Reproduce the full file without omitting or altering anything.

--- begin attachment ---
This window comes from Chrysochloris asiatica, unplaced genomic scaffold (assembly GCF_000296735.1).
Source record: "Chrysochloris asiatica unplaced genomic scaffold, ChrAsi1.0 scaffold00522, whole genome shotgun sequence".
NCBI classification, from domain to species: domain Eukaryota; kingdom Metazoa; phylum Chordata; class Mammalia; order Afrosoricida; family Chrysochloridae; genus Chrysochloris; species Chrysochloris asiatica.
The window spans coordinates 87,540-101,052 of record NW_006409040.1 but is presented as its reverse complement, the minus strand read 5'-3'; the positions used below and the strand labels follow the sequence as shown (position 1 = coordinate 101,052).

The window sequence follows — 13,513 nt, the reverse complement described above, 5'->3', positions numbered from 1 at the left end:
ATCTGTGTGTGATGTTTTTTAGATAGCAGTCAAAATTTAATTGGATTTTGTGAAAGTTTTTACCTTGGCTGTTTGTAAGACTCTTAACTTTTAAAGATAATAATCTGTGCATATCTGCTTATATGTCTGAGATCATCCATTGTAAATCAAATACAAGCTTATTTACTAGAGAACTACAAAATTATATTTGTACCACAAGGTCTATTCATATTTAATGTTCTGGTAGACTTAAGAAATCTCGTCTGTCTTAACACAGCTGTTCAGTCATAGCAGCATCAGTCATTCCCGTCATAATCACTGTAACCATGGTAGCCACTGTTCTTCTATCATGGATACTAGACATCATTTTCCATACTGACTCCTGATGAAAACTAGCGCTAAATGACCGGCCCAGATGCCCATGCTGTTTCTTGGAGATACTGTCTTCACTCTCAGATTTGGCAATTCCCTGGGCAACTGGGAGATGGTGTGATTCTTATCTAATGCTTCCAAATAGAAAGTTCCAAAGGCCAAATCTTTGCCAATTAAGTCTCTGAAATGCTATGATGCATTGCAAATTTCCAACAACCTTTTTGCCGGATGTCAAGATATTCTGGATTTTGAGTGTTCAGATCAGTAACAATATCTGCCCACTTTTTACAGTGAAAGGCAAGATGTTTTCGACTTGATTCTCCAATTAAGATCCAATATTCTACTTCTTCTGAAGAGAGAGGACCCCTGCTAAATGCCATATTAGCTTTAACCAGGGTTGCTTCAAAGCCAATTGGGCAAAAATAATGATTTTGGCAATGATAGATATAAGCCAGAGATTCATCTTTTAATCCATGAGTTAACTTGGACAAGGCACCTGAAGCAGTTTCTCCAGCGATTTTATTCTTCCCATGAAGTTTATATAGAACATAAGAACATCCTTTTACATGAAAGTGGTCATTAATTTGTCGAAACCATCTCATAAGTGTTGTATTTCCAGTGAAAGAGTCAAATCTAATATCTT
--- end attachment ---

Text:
This window comes from Chrysochloris asiatica, unplaced genomic scaffold (assembly GCF_000296735.1).
Source record: "Chrysochloris asiatica unplaced genomic scaffold, ChrAsi1.0 scaffold00522, whole genome shotgun sequence".
NCBI classification, from domain to species: domain Eukaryota; kingdom Metazoa; phylum Chordata; class Mammalia; order Afrosoricida; family Chrysochloridae; genus Chrysochloris; species Chrysochloris asiatica.
The window spans coordinates 87,540-101,052 of record NW_006409040.1 but is presented as its reverse complement, the minus strand read 5'-3'; the positions used below and the strand labels follow the sequence as shown (position 1 = coordinate 101,052).

The window sequence follows — 13,513 nt, the reverse complement described above, 5'->3', positions numbered from 1 at the left end:
ATCTGTGTGTGATGTTTTTTAGATAGCAGTCAAAATTTAATTGGATTTTGTGAAAGTTTTTACCTTGGCTGTTTGTAAGACTCTTAACTTTTAAAGATAATAATCTGTGCATATCTGCTTATATGTCTGAGATCATCCATTGTAAATCAAATACAAGCTTATTTACTAGAGAACTACAAAATTATATTTGTACCACAAGGTCTATTCATATTTAATGTTCTGGTAGACTTAAGAAATCTCGTCTGTCTTAACACAGCTGTTCAGTCATAGCAGCATCAGTCATTCCCGTCATAATCACTGTAACCATGGTAGCCACTGTTCTTCTATCATGGATACTAGACATCATTTTCCATACTGACTCCTGATGAAAACTAGCGCTAAATGACCGGCCCAGATGCCCATGCTGTTTCTTGGAGATACTGTCTTCACTCTCAGATTTGGCAATTCCCTGGGCAACTGGGAGATGGTGTGATTCTTATCTAATGCTTCCAAATAGAAAGTTCCAAAGGCCAAATCTTTGCCAATTAAGTCTCTGAAATGCTATGATGCATTGCAAATTTCCAACAACCTTTTTGCCGGATGTCAAGATATTCTGGATTTTGAGTGTTCAGATCAGTAACAATATCTGCCCACTTTTTACAGTGAAAGGCAAGATGTTTTCGACTTGATTCTCCAATTAAGATCCAATATTCTACTTCTTCTGAAGAGAGAGGACCCCTGCTAAATGCCATATTAGCTTTAACCAGGGTTGCTTCAAAGCCAATTGGGCAAAAATAATGATTTTGGCAATGATAGATATAAGCCAGAGATTCATCTTTTAATCCATGAGTTAACTTGGACAAGGCACCTGAAGCAGTTTCTCCAGCGATTTTATTCTTCCCATGAAGTTTATATAGAACATAAGAACATCCTTTTACATGAAAGTGGTCATTAATTTGTCGAAACCATCTCATAAGTGTTGTATTTCCAGTGAAAGAGTCAAATCTAATATCTT